Extradition of 391. Consuls are sometimes charged with the duty of making requisitions for the extradition of fugitives from justice, and provision has been made in the treaties with several governments for his authority in this respect. That authority, however, is confined in most of the treaties to superior or principal Consular Officers, and is operative only during the absence of a Diplomatic Representative, and in those countries in which the United States have no such R. S., sec. 5271. representative. The statute also has provided for the Consular certification of copies of depositions, warrants, and other papers of extradition, and for their receipt as evidence on a hearing of the case in the United States. The words "superior or principal Consular Officer,” as found in the treaties and statute, are held to mean a Consul-General, if there be one in the country, or, in his absence, a principal Consular Officer as distinguished from a subordinate officer. Applications for extradition are made, as a rule, by the Diplomatic Representative. In case a Consul is charged with such a duty, he may expect to receive instructions from the Department of State or from the Diplomatie Representative. In the absence of such instructions, a Consul is not authorized to take any part in the arrest and detention of a criminal.

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392. Consuls are requested to inform the Department of State whether, in the countries in which they respectively reside, they are required to pay taxes of any description; and, if so, the rate and amount of such taxes. If in any country or city they are exempted from taxation, through courtesy, by law, or local regulation, they will communicate the fact, with a copy of the law or regulation, if such exist. They should remember, however, that, in the absence of treaty stipulation, they have no right to demand exemption from local taxation. Such exemption is often conceded as a matter of courtesy or comity, especially from a personal tax; but it is more rarely that exemption is granted from payment of duties on their furniture, baggage, or other personal effects.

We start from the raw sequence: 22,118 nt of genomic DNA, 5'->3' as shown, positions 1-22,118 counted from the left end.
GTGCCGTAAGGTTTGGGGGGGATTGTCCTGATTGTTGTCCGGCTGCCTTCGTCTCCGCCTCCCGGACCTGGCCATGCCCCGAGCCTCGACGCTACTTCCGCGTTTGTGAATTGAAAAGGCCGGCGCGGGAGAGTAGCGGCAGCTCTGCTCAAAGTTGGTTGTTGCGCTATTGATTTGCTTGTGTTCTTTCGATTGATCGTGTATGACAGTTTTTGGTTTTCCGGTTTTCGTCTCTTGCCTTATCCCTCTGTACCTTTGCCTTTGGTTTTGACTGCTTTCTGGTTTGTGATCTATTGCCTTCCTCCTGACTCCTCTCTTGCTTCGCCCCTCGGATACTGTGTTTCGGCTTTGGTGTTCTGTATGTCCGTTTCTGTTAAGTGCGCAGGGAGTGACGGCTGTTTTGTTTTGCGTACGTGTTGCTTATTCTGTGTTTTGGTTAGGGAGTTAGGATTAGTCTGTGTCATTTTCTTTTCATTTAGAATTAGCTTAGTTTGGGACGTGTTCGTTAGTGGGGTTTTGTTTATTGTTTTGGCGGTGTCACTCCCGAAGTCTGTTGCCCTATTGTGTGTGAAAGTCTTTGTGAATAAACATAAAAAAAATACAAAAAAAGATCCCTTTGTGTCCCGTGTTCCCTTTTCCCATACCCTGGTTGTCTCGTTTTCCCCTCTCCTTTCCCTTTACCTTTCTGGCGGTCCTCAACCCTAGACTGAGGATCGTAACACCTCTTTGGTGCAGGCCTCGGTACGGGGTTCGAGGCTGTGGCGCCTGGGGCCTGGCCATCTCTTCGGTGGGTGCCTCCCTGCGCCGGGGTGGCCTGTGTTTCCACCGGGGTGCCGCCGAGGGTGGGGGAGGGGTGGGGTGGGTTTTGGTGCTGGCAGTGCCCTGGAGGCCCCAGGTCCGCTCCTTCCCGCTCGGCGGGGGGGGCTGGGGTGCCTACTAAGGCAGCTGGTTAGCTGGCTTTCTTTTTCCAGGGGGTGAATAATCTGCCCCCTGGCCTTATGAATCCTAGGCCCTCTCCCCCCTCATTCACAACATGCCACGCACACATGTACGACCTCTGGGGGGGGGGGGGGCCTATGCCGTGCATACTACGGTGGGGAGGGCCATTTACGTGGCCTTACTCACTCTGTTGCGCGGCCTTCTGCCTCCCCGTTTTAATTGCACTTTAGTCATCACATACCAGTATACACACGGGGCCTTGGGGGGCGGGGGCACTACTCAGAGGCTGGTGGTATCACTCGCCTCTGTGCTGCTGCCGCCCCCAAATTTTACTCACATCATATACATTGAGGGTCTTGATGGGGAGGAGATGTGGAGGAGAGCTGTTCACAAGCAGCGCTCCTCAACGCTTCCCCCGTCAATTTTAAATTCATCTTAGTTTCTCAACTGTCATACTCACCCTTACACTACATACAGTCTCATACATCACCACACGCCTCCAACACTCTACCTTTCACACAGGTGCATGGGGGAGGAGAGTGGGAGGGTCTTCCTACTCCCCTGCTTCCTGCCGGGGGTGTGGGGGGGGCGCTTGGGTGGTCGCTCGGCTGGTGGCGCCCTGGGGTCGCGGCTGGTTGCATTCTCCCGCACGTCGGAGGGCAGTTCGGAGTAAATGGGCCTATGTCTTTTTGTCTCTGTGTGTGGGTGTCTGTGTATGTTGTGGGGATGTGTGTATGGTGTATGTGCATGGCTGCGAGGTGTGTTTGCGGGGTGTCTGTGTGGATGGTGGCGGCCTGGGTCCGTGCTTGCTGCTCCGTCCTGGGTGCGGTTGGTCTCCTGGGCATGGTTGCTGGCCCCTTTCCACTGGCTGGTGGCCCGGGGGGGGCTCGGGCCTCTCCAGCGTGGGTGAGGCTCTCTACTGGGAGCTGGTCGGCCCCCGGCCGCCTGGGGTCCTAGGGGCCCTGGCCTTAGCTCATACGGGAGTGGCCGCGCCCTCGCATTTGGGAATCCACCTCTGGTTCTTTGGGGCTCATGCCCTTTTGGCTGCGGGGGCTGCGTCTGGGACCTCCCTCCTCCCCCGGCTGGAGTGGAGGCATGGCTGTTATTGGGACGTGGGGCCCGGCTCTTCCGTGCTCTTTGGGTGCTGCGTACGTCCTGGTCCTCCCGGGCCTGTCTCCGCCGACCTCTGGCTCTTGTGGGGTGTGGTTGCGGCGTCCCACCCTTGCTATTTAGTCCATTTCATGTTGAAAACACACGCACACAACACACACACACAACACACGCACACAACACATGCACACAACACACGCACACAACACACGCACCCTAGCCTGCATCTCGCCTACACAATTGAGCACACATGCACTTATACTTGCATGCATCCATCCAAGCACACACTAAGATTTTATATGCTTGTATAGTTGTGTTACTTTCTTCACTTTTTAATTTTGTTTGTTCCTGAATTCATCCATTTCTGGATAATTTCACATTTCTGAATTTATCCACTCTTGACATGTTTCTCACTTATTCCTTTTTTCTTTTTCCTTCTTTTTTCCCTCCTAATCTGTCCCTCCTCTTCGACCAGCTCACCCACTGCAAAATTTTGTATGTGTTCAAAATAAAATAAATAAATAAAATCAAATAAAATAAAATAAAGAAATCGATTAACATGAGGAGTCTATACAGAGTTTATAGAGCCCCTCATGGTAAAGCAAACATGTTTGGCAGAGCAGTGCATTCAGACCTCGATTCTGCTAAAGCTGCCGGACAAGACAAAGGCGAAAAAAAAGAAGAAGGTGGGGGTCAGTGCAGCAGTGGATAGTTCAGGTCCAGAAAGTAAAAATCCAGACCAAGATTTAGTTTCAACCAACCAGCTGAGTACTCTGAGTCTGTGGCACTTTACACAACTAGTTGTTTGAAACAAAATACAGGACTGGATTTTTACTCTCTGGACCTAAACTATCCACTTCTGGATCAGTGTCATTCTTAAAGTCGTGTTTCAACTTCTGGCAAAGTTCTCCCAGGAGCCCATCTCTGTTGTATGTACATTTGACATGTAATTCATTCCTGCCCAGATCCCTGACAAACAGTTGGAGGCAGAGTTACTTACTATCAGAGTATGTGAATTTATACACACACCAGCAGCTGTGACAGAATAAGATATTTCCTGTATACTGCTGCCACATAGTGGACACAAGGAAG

393. They will also state whether any distinction is made in respect of taxation between Consuls who are permitted to trade or engage in business, and those who are prohibited from so doing. They should also be careful to inform the Department whether they are required to pay duties or other public charges upon supplies of stationery, flags, furniture, and other articles sent to them for official use. It is customary for this Government to admit free of duties and charges at its custom-houses all articles for the official use of the Consular Officers of foreign states, when similar privileges are granted to its officers. If these privileges are refused in any instance, the refusal should be reported to the Department of State for such proceedings as may be deemed proper; or, in the case of Consular Officers of the United States in Mexico, to the United States Minister in that country, who, on being satisfied that the foregoing articles are detained at the customs office, will at once apply to the Mexican authorities for their free entry.


394. Consular Officers are forbidden to recommend any person for office under the Government of the United States, except for the subordinate positions in their several Consulates. They are prohibited by statute, without the consent of the Secretary of State previously obtained, from recommending any person, at home or abroad, for any employment of trust or profit under the government of the country in which they are located.


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395. Consular Officers are not allowed to allude in public Public speeches. speeches to any matters in dispute between the United States and any other government, nor to any matters pending in the Consulate. It is a still better rule to avoid public speeches when it can be done without exciting feeling in the community in which the Officer resides. They will be particularly careful to refrain from unfavorable comment or criticism upon the institutions or acts of the government to which they are accredited; and it is deemed unadvisable